The Delaware Attorney General’s office released a Freedom of Information Act legal opinion today giving Delaware Governor Carney the right to use executive privilege for a council designed to improve family services in Delaware. In other words, they are allowed to hold non-public meetings and invite whomever they choose with no one the wiser. The Attorney General’s office agreed with Carney’s office because of a very bad “separation of powers” clause in state law. Continue reading “Governor Carney’s Office Cites “Executive Privilege” With Family Services Cabinet Council FOIA Complaint”
Last night at the Delaware Every Student Succeeds Act Governor’s Advisory Committee meeting, audience members were given a chance to give public comment. I gave the following public comment, with the exception of a couple of sentences because that was covered during the meeting. I will put an asterisk between those sentences.
Good evening members of the ESSA Advisory Committee. My name is Kevin Ohlandt. Congratulations on your selection for this very important group. This is a mammoth undertaking, this new federal law. I will be completely frank: I do not trust this law. I do not trust our Delaware Dept. of Education. I believe ESSA is an unholy matrimony between education and corporations. You can consider me the friend of the bride, education, warning about the potential husband who will not be good for her. I have seen and heard far too much to suggest otherwise. I believe this matrimony will eventually result in a messy divorce. The custody battle for the students will be huge, and I fear the groom, the companies, will eventually win custody of the kids.
I urge this committee to give an immediate recommendation of postponing Delaware’s submission of their state plan to the US DOE. There are far too many moving parts. *States were given two dates to submit their final plan: March 31st or July 31st. Our Dept. of Education chose March 31st without any true consultation with the citizens of our state.* We were not given a choice as a state or allowed to be part of that decision-making process. Certain parties were given a much greater weight in consultation with the DOE before any public gathering took place.
As a member of the Student and School Supports discussion group, I see far too many members of that group who would financially benefit from the Every Student Succeeds Act. When that happens, I don’t see them as a stakeholder, but a benefactor. That is not what the term stakeholder means. I believe some good can come out of this law. I have seen many great ideas come forth in the meetings. But until we can weed out what is good or bad for students, we need to “slow our roll”. There are far too many conflicts of interest involved with this plan.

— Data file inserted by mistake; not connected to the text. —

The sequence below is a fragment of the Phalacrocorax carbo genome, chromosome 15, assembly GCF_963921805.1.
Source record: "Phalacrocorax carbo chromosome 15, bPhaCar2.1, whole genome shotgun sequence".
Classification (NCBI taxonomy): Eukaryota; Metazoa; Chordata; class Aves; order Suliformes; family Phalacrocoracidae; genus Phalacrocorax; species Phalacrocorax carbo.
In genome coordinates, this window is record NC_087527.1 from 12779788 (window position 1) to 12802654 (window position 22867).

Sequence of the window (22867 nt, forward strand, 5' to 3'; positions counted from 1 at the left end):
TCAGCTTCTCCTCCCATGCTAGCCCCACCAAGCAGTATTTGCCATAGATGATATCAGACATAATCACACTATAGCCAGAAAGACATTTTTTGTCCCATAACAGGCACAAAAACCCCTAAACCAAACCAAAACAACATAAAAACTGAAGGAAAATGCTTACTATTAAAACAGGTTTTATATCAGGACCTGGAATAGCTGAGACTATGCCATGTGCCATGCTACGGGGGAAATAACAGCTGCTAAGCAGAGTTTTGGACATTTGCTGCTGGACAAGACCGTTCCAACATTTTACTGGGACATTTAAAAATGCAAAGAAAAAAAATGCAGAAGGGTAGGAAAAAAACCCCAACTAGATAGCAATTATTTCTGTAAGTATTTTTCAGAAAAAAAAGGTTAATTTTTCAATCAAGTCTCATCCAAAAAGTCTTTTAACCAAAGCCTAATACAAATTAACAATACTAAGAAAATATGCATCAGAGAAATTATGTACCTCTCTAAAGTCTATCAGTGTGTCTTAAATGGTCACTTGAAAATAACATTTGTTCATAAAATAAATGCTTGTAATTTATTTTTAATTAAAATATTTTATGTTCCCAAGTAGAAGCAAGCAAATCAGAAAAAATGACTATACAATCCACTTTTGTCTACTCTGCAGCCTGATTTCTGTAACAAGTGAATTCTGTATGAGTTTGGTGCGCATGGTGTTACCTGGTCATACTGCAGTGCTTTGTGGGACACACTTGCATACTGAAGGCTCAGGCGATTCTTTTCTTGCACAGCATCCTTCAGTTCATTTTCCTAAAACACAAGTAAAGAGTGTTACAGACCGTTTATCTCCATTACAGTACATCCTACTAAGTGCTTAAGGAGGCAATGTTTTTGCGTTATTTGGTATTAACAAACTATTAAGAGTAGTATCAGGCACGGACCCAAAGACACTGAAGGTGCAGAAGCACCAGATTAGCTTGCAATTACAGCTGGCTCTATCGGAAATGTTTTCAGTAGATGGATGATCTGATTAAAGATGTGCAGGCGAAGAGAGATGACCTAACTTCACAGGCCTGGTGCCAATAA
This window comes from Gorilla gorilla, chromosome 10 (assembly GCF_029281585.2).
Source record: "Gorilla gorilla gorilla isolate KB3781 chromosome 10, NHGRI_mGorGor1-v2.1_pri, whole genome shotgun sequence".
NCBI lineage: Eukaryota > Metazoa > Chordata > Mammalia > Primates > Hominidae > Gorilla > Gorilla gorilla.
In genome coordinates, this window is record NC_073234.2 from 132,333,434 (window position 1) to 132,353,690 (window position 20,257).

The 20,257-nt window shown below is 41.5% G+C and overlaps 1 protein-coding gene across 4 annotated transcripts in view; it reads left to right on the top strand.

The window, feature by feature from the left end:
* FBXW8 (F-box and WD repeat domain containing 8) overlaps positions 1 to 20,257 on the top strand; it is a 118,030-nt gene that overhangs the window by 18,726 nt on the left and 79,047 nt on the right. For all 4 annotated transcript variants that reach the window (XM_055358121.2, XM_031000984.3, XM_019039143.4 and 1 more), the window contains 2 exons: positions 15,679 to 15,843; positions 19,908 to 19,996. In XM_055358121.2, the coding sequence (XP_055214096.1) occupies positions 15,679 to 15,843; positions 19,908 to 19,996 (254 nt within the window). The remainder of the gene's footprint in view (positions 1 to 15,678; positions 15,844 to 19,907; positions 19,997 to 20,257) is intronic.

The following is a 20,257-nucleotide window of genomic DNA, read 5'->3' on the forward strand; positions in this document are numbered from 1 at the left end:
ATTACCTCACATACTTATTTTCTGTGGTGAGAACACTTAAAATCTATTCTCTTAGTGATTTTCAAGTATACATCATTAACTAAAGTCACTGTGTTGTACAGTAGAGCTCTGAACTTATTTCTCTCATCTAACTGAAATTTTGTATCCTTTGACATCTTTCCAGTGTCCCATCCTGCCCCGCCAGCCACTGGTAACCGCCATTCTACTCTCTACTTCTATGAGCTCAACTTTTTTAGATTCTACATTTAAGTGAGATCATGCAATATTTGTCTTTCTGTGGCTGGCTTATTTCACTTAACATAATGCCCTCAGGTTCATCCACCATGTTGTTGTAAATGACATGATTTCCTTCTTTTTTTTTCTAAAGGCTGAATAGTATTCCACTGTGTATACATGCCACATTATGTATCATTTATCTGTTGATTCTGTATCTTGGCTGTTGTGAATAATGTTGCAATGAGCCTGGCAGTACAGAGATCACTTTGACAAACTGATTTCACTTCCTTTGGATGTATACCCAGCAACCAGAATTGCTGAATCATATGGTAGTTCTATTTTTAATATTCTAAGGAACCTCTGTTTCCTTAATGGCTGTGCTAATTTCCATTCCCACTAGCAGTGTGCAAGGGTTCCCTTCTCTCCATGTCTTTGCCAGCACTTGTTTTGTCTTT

With that being said, the issues facing education in Delaware are at a crisis point. Whether it is mold in schools that is making people sick, or drugs and gangs reaching into elementary schools, or a teenager murdered in a bathroom stall, or the very fast implementation of educational technology in our classrooms with no research on the long-term psychological effects on children, or student’s personal data being given to parties that truly do not need that information, or lawsuits concerning school funding or segregation of minority students, or FOIA complaints against the DOE for continually failing to make certain public body meetings transparent and available to the public, we need to slow down.
Education should always be about the kids. Some in this world have already determined what their future should be and I find that to be an immoral and grave injustice.
On December 17th, the Delaware State Board of Education revoked Delaware Met’s charter. Over 200 teenagers, in 9th and 10th grade, will have to find a new school after January 22nd. Most will go back to their feeder districts. Some may go to charters. Some could even drop out. Even though I wrote a lot about the fall of Delaware Met, I truly feel bad for these kids.
I hope whichever district or charter ends up receiving these kids, that they take a very thorough look at what these students will need. And not just academically. We know over 60 of these kids have IEPs. We know some of them are “troublemakers”. But at the end of the day, they are scared. They are facing a very uncertain future. If any of them gained trust with the Delaware Met, it is going to be twice as hard for them to begin again at a new school half way through the year.
It is incumbent upon the DOE and State Board of Education to make sure these kids transition as best they can. They made the decision to open Delaware Met and they delivered their final verdict. The last thing we should want for these kids is for them to drop out and call it quits. They need to know they will be accepted, no questions asked. I am not saying it will be easy for any receiving district or school. But compromise and allowances need to be made for these kids. The Del Met kids will also have to realize their new schools aren’t the free-for-all Delaware Met was.